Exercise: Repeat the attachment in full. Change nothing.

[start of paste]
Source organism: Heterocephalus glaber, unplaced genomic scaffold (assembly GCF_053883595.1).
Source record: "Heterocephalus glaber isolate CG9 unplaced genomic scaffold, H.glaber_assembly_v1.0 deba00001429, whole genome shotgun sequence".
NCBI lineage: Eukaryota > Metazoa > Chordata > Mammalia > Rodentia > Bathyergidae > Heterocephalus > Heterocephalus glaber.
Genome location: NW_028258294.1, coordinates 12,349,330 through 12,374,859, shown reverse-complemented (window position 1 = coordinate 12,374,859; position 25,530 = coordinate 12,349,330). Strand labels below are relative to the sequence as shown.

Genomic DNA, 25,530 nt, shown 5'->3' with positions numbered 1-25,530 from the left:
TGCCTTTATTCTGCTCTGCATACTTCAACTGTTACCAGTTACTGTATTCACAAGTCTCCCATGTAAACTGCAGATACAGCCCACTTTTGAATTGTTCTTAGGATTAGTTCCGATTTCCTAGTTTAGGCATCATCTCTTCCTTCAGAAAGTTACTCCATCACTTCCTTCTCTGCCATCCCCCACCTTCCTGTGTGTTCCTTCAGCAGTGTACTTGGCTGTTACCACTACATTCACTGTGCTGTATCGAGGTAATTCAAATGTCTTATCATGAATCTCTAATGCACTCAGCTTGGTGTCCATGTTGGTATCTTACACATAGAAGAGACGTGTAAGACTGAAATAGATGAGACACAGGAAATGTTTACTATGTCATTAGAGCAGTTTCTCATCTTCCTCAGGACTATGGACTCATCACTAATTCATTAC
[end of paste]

Source organism: Heterocephalus glaber, unplaced genomic scaffold (assembly GCF_053883595.1).
Source record: "Heterocephalus glaber isolate CG9 unplaced genomic scaffold, H.glaber_assembly_v1.0 deba00001429, whole genome shotgun sequence".
NCBI lineage: Eukaryota > Metazoa > Chordata > Mammalia > Rodentia > Bathyergidae > Heterocephalus > Heterocephalus glaber.
Genome location: NW_028258294.1, coordinates 12,349,330 through 12,374,859, shown reverse-complemented (window position 1 = coordinate 12,374,859; position 25,530 = coordinate 12,349,330). Strand labels below are relative to the sequence as shown.

Genomic DNA, 25,530 nt, shown 5'->3' with positions numbered 1-25,530 from the left:
TGCCTTTATTCTGCTCTGCATACTTCAACTGTTACCAGTTACTGTATTCACAAGTCTCCCATGTAAACTGCAGATACAGCCCACTTTTGAATTGTTCTTAGGATTAGTTCCGATTTCCTAGTTTAGGCATCATCTCTTCCTTCAGAAAGTTACTCCATCACTTCCTTCTCTGCCATCCCCCACCTTCCTGTGTGTTCCTTCAGCAGTGTACTTGGCTGTTACCACTACATTCACTGTGCTGTATCGAGGTAATTCAAATGTCTTATCATGAATCTCTAATGCACTCAGCTTGGTGTCCATGTTGGTATCTTACACATAGAAGAGACGTGTAAGACTGAAATAGATGAGACACAGGAAATGTTTACTATGTCATTAGAGCAGTTTCTCATCTTCCTCAGGACTATGGACTCATCACTAATTCATTAC